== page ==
Dr. Mayadas was deeply involved in national service to the social work profession, holding leadership positions, especially with the NASW and the CSWE. At NASW, Dr. Mayadas served as the chair of the NASW Book Committee and the chair of the NASW Publications Committee. With CSWE she served as a commissioner on the International Commission and Global Commission. She also served on the Executive Board of the Association for the Advancement of Social Work with Groups. She was named an NASW Pioneer, individuals described as those “whose unique dedication, commitment, and determination have improved social and human conditions” (NASW Foundation, 2019). It is hardly a surprise that she was awarded two Lifetime Achievement Awards from NASW in 2005, one from Tarrant County, Texas, and the other from the State of Texas.
In 2006, the year Dr. Mayadas retired, CSWE’s International Commission (currently recognized as the Commission on Global Social Work Education) recognized her contributions with the Partners in International Education Award. This was in appreciation of the breadth and impact of her work over the previous five decades. They commended her for her years of practice at the UN, which included personal visits to countless refugee camps, as well as her extensive scholarship in international social work. Over the course of her career Dr. Mayadas published more than 50 journal articles, 25 book chapters, and six books. She also served as co-editor of three major international handbooks on social work practice, social work education, and social policy, as well as the aforementioned Social Development Issues with Dr. Elliot. Unfazed and unstoppable even after retirement, Dr. Mayadas continued publishing and took on co-editorship of the 2010 book, Immigration Worldwide. Dr. Mayadas will be remembered as a trailblazer for the social work profession because of her rigorous research, her dedicated teaching, her commitment to drawing attention to some of the world’s poorest and most dispossessed people, and her passion for justice.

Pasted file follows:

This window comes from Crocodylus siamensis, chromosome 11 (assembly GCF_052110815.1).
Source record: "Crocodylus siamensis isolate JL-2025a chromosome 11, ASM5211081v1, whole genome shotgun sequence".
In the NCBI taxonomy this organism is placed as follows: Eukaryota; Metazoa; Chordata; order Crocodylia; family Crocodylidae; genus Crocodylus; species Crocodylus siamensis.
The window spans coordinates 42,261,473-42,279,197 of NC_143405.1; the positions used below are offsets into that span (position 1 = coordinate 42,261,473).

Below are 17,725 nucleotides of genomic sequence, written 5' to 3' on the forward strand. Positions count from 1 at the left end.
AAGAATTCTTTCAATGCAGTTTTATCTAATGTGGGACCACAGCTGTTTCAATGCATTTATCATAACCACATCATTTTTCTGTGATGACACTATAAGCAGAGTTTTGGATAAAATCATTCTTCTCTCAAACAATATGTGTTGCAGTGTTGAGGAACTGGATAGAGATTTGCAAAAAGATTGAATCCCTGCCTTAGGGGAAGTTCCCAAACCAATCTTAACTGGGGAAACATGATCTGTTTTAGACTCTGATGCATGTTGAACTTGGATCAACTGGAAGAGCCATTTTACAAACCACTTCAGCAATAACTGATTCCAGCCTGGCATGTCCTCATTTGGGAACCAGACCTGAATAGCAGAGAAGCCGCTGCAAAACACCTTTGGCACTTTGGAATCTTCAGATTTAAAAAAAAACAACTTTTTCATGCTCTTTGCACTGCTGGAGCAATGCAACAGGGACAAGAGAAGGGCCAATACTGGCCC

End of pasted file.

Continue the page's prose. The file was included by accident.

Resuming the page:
Gladden, J. L. (2018). Social work leaders through history. Springer Publishing Company.
Lieberman, A. (2010). Women in social work who changed the world. Oxford University Press.
Mayadas, N. S., & Rodriguez, B. (Producers and Directors). (2000). Interviewing skills: A step-by-step microcounseling model. [videorecording]. Distributed by Insight Media, New York.
NASW Foundation. (2019). Nazneen Sada Mayadas. NASW social work pioneers: Biography index. https://www.naswfoundation.org/Our-Work/NASW-Social-Work-Pioneers/NASW-Social-Workers-Pioneers-Bio-Index/id/729
Resources & Publications
Berger, R. (2013). Immigration worldwide: Policies, practices and trends. Uma Segal, Doreen Elliott and Nazneen Mayadas (eds). [Review of the book Immigration worldwide: Policies, practices and trends. Segal, U., Elliott, D., & Mayadas, N. (eds).] Journal of Social Work, 13, 440–442. https://doi.org/10.1177%2F1468017312475115
Duehn, W. D., & Mayadas, N. S. (1979). Starting where the client is: An empirical investigation. Social Casework, 60(2), 67–74.
Mayadas, N. S. (1987). Refugees: A consequence of rapid development and socio-political change in the developing world. International Journal of Contemporary Sociology, 24(3/4), 43–55.
Mayadas, N. S. (1992). Introduction to social group work. Social Work With Groups, 15(4), 124–125.
Mayadas, N. S. (1995). Ban Vinai: The refugee camp. International Journal of Contemporary Sociology, 32(1), 146–147.
Delgado, M. (1999). Social Services in Latino Communities: Research and Strategies. Nazneed Mayadas (ed.) [Review of the book Social Services in Latino Communities: Research and Strategies]. Families in Society: Journal of Contemporary Social Services, 80